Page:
Date of Award

3-4-2009

Degree Type

Dissertation

Degree Name

Doctor of Philosophy (PhD)

Department

Economics

First Advisor

Dr. Erdal Tekin - Chair

Second Advisor

Dr. Emilson C. D, Silva

Third Advisor

Dr. Shiferaw Gurmu

Fourth Advisor

Dr. Bruce E. Kaufman

Fifth Advisor

Dr. Jorge L. Martinez-Vazquez

Abstract

Maternity leave policy has changed a few times over the last 20 years in Brazil. This dissertation investigates how a ceiling imposed on the maternity leave benefit paid by Brazilian Social Security in Dec, 1998 and its temporary suspension in May, 1999 affected females' employment and earnings using difference-in-difference method. We apply the difference-in-difference method to examine whether the changes in maternity leave policy negatively affected females in the labor market. Our analysis uses four treatment groups: 1) young females, aged 20 to 40 years; 2) young females working in the private sector; 3) older females, aged 41 to 65 years, working in the private sector; and 4) young females with infants. Young females were selected based on the fact that they have a higher probability of giving birth compared to older females and, consequently, using the maternity leave benefit. The second and third groups were supposedly the groups directly reached by these changes in maternity leave policy since earnings and employment in the public sector should not be based on an individual's gender and therefore discrimination may be absent or less prevalent there than in the private sector. We also include young females with infants as a treatment group since employers may use this information to infer the probability of a female having another child. We also propose four control groups: 1) older females aged between 41 and 65 years; 2) young females working in the public sector; 3) older females working in the public sector; and 4) young males. Overall, our results show that the limit imposed on maternity leave benefits paid by Social Security and the transfer of the responsibility of paying the remaining wages to employers negatively affected females' hourly wages, and this negative effect seems to have persisted even while the limit was temporarily suspended. Furthermore, young females were more affected by the change in policy than older females. These results lead us to think that these changes in maternity leave policy may have slowed the convergence of females' wages toward males' wages or "forced" females to swim upstream during the period from May 1999 to March 2003.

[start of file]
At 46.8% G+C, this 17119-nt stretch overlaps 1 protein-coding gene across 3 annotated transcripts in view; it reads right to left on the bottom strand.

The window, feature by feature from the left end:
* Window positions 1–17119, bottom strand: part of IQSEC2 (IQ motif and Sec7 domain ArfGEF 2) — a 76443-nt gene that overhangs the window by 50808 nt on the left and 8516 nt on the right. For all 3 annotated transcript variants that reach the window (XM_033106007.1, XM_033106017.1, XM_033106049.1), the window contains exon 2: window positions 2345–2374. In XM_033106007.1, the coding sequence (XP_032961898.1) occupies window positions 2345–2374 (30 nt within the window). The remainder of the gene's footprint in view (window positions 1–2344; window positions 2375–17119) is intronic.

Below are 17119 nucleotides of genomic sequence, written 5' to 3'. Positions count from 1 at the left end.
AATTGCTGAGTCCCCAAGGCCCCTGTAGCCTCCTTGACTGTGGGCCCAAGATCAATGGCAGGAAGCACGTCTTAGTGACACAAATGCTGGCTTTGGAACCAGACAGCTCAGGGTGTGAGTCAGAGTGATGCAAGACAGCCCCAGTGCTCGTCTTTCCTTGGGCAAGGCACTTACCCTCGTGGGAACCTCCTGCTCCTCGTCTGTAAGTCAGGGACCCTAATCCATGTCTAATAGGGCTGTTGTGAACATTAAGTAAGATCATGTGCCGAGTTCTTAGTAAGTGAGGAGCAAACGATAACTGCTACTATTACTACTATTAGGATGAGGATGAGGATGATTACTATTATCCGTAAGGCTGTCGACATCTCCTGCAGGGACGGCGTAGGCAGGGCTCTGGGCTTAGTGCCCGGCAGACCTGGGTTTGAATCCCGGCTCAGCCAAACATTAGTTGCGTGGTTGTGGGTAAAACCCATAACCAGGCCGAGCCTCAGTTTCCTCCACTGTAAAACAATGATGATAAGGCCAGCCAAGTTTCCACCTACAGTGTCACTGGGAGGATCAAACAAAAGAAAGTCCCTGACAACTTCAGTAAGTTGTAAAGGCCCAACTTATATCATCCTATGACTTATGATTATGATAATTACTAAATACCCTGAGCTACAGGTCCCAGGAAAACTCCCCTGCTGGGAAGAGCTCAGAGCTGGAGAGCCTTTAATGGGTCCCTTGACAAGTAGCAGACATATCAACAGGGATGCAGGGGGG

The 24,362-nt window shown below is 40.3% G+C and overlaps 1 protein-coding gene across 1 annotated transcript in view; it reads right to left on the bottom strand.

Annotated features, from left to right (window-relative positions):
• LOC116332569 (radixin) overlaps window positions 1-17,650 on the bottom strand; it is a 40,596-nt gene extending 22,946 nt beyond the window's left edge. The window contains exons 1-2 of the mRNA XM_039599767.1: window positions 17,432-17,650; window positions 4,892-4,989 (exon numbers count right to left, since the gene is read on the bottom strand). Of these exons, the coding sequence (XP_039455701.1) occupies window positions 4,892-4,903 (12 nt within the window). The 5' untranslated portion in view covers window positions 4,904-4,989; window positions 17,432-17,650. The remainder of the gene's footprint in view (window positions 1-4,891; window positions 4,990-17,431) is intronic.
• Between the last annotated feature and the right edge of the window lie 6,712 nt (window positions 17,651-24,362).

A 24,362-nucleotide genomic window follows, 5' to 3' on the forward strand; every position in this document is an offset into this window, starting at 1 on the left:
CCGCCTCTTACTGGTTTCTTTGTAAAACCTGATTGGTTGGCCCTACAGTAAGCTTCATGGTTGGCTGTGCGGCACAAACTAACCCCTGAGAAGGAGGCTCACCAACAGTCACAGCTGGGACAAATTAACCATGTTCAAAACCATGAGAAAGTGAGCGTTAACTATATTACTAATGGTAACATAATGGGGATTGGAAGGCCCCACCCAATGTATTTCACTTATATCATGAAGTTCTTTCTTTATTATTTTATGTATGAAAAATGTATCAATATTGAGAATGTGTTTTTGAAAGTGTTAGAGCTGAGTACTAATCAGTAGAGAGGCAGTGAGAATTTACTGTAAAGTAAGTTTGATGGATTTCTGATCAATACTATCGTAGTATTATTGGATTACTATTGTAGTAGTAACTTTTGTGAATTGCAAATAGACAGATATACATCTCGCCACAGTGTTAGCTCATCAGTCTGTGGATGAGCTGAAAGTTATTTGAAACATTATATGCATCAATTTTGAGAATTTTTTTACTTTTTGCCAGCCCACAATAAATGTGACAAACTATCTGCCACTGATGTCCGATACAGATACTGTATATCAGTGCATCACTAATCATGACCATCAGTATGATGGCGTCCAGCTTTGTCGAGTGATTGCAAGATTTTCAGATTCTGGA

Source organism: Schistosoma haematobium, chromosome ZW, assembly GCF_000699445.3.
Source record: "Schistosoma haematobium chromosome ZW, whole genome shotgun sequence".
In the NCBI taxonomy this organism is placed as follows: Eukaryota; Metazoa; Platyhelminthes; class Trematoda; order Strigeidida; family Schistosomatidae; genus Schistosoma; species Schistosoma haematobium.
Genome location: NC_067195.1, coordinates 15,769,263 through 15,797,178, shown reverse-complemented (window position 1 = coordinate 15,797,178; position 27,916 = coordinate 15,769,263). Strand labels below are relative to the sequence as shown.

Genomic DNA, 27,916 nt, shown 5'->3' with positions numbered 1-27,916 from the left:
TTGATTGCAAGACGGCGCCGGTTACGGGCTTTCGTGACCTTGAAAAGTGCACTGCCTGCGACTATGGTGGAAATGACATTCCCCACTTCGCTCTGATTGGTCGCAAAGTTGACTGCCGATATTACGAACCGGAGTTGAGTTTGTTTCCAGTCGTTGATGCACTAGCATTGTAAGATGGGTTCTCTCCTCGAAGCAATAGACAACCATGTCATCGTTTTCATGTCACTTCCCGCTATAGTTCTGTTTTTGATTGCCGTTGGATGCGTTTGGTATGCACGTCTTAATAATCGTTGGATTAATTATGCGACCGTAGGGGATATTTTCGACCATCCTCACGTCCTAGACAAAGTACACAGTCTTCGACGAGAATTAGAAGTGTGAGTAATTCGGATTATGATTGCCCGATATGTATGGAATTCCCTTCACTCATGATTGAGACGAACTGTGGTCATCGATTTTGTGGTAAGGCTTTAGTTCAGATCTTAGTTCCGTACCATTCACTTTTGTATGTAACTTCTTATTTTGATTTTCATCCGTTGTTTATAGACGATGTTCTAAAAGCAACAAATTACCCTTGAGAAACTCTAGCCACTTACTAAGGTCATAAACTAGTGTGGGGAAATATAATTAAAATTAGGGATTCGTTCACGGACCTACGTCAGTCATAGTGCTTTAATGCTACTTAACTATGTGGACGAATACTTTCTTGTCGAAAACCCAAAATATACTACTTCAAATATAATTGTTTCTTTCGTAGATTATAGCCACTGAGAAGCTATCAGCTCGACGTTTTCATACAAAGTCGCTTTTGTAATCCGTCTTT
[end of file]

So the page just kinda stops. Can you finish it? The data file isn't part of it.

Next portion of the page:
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Economics Commons

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